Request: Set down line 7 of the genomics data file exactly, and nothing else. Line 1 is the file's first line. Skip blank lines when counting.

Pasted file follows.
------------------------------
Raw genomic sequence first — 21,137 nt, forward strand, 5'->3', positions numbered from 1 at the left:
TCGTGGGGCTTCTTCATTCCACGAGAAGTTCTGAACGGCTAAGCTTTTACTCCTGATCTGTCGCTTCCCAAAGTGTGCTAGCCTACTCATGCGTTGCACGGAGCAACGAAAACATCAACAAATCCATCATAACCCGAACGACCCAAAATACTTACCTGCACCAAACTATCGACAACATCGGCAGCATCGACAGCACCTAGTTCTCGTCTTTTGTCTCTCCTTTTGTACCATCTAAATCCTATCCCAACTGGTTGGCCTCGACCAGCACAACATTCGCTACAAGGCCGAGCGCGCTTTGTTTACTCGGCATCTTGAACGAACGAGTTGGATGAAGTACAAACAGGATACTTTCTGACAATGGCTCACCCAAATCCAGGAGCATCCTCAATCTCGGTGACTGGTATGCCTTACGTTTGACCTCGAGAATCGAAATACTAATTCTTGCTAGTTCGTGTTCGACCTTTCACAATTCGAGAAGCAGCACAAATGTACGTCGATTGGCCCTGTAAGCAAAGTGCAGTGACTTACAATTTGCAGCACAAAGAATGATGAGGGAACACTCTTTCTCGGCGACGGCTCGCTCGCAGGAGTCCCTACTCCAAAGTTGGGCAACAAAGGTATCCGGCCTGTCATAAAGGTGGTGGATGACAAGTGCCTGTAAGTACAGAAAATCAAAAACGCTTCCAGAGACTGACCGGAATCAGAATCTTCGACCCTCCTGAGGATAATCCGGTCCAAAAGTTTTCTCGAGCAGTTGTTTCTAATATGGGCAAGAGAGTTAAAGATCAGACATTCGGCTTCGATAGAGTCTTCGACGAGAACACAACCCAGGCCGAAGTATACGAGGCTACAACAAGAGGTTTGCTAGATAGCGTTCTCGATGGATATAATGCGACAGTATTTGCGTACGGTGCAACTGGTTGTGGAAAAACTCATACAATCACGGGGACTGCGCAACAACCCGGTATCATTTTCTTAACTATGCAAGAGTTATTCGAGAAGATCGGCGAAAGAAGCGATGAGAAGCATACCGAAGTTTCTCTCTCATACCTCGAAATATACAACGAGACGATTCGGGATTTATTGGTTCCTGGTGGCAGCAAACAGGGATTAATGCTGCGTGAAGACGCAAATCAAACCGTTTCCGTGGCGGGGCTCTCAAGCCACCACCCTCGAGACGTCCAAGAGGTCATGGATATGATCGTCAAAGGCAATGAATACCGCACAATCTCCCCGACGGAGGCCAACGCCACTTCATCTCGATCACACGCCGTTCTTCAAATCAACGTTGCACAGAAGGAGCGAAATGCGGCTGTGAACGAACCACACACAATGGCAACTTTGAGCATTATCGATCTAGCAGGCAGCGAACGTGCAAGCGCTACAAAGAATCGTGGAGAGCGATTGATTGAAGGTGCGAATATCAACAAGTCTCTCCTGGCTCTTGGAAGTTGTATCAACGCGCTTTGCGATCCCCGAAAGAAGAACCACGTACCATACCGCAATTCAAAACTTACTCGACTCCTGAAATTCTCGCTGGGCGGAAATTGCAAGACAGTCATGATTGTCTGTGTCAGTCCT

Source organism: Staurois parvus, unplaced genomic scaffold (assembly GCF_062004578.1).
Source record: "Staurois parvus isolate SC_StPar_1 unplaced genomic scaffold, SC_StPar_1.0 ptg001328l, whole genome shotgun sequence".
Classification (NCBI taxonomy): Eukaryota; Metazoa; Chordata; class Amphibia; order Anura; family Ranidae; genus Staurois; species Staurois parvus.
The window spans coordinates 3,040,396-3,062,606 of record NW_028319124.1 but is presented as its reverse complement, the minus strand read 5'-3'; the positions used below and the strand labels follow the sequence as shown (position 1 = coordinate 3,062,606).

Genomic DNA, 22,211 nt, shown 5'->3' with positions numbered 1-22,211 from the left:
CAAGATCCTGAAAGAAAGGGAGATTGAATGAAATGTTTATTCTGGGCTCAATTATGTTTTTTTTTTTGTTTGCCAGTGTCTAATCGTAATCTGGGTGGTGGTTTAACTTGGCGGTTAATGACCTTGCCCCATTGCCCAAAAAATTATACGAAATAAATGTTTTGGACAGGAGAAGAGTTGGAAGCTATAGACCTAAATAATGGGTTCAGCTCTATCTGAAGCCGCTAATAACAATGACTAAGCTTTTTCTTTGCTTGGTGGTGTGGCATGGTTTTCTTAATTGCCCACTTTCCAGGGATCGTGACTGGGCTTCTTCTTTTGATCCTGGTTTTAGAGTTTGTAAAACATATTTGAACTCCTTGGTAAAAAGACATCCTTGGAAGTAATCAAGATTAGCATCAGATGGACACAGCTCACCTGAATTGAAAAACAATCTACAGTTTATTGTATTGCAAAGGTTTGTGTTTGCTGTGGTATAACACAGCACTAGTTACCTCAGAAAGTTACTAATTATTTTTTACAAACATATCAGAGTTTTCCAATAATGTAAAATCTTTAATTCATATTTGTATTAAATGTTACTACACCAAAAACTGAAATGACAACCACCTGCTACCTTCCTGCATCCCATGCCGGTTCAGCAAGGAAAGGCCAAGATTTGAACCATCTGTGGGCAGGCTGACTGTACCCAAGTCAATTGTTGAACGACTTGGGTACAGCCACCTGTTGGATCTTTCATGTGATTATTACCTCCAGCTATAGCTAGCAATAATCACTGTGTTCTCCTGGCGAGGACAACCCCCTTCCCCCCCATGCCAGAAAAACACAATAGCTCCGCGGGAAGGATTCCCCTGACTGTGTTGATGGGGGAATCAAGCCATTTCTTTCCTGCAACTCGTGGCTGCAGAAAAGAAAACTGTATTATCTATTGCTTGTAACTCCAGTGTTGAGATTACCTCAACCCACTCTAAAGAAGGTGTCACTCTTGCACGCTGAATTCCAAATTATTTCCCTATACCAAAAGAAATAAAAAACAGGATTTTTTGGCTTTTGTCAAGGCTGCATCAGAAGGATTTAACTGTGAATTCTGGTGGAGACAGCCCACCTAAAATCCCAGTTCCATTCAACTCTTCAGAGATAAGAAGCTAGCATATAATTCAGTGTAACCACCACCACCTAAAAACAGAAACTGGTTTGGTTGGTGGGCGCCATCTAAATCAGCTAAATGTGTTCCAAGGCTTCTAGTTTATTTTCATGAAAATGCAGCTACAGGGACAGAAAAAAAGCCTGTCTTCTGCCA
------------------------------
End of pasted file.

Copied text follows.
Genomic DNA, 22,211 nt, shown 5'->3' with positions numbered 1-22,211 from the left: